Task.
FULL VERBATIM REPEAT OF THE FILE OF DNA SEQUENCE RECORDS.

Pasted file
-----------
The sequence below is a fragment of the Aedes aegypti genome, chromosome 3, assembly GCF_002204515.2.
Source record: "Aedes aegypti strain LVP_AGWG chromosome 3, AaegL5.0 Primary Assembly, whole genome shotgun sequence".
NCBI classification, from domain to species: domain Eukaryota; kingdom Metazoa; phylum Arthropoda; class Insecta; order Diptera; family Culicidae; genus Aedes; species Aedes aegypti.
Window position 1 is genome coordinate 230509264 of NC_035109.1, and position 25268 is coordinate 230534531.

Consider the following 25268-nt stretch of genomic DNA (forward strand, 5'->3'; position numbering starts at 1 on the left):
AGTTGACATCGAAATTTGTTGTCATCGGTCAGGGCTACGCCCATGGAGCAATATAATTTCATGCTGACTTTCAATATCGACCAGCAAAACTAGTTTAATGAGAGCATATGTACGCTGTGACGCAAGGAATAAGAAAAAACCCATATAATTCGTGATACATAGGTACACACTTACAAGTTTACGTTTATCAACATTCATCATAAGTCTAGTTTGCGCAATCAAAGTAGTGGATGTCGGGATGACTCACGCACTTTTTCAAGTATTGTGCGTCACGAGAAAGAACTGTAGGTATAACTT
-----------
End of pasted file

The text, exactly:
The sequence below is a fragment of the Aedes aegypti genome, chromosome 3, assembly GCF_002204515.2.
Source record: "Aedes aegypti strain LVP_AGWG chromosome 3, AaegL5.0 Primary Assembly, whole genome shotgun sequence".
NCBI classification, from domain to species: domain Eukaryota; kingdom Metazoa; phylum Arthropoda; class Insecta; order Diptera; family Culicidae; genus Aedes; species Aedes aegypti.
Window position 1 is genome coordinate 230509264 of NC_035109.1, and position 25268 is coordinate 230534531.

Consider the following 25268-nt stretch of genomic DNA (forward strand, 5'->3'; position numbering starts at 1 on the left):
AGTTGACATCGAAATTTGTTGTCATCGGTCAGGGCTACGCCCATGGAGCAATATAATTTCATGCTGACTTTCAATATCGACCAGCAAAACTAGTTTAATGAGAGCATATGTACGCTGTGACGCAAGGAATAAGAAAAAACCCATATAATTCGTGATACATAGGTACACACTTACAAGTTTACGTTTATCAACATTCATCATAAGTCTAGTTTGCGCAATCAAAGTAGTGGATGTCGGGATGACTCACGCACTTTTTCAAGTATTGTGCGTCACGAGAAAGAACTGTAGGTATAACTT